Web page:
The merits of using citations to measure research output in economics departments: The New Zealand case
Anderson, D.L. & Tressler, J. (2011). The merits of using citations to measure research output in economics departments: The New Zealand case. (Department of Economics Working Paper Series, Number 11/11). Hamilton, New Zealand: University of Waikato.
Permanent Research Commons link: https://hdl.handle.net/10289/6701
In this paper we explore the merits of utilizing citation counts to measure research output in economics in the context of a nation-wide research evaluation scheme. We selected one such system for study: the New Zealand government’s Programme-Based Research Fund (PBRF). Citations were collected for all refereed papers produced by New Zealand’s academic economists over the period 2000 to 2008 using the databases of the ISI/Web of Science and, to a limited extent, Google Scholar. These data allowed us to estimate the time lags in economics between publication of an article and the flow of citations; to demonstrate the impact of alternative definitions of ‘economics-relevant’ journals on citation counts; and to assess the impact of direct citation measures and alternative schemes on departmental and individual performance. Our findings suggest that the time-lags between publication and citing are such that it would be difficult to rely on citations counts to produce a meaningful measure of output in a PBRF-like research evaluation framework, especially one based explicitly on individual assessment.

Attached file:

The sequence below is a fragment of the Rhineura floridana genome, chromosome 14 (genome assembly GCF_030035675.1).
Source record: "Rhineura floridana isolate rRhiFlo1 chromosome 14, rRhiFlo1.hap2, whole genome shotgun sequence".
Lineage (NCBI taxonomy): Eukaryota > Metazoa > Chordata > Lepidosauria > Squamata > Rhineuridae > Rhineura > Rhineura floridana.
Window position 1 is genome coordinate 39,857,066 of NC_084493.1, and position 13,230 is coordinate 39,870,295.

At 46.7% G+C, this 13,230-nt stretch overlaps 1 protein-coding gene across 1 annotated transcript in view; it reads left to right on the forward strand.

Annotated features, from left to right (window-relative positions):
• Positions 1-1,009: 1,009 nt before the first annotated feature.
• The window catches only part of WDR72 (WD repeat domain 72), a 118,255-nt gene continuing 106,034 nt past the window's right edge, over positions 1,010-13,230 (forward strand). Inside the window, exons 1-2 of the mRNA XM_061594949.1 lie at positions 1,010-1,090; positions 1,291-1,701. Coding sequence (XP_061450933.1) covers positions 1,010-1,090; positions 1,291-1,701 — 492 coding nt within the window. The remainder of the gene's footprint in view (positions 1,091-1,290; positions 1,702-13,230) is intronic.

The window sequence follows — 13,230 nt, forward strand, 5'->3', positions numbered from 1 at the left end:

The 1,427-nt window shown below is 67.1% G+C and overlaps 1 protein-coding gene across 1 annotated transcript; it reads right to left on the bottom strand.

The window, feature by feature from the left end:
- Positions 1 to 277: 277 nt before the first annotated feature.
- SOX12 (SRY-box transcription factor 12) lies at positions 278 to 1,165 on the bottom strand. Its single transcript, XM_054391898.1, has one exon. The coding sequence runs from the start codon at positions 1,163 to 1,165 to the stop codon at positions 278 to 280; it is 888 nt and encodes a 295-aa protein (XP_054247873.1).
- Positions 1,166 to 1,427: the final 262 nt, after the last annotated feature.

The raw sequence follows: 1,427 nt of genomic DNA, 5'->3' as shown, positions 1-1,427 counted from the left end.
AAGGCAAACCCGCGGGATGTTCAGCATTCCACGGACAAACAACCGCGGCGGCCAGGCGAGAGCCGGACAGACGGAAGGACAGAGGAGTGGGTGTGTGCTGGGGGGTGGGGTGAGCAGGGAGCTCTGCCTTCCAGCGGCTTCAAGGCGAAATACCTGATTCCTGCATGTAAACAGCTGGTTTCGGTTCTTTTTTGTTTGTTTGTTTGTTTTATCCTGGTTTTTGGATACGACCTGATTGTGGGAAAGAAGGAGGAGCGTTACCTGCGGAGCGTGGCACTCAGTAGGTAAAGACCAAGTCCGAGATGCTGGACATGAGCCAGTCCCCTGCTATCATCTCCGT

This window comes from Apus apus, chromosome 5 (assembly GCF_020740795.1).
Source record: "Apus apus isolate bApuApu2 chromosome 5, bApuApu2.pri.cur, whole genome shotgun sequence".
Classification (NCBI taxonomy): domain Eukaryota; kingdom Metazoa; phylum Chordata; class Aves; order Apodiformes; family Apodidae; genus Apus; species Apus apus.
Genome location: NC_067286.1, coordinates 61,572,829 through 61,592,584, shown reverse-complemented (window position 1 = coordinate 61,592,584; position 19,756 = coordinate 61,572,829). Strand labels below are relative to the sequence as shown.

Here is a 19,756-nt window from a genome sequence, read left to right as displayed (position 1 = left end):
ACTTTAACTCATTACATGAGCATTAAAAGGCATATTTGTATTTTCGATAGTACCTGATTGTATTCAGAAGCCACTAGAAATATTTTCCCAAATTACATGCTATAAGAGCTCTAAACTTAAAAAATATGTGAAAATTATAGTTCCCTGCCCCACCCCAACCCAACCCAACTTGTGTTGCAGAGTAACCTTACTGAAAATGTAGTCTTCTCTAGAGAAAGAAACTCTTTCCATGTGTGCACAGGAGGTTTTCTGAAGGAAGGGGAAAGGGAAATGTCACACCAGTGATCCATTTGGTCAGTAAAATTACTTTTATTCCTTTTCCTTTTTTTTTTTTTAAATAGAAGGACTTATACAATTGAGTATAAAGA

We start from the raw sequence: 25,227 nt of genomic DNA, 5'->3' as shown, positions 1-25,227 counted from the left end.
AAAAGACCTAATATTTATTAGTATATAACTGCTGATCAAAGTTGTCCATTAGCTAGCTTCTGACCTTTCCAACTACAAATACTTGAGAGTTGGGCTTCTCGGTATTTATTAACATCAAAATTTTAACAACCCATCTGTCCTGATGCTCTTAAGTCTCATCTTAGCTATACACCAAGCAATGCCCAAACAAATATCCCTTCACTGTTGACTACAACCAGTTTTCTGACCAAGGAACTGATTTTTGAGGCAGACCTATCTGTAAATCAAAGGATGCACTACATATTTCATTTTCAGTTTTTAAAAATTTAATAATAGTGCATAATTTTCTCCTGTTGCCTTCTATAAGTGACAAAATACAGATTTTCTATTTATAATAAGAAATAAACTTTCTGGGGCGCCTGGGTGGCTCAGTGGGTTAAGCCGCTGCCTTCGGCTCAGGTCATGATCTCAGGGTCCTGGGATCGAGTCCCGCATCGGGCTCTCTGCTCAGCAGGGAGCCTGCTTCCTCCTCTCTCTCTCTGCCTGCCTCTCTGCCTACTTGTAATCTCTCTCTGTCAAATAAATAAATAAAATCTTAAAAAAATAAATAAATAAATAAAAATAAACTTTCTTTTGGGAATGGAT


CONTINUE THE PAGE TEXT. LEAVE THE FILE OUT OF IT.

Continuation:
University of Waikato
©2011 The Authors
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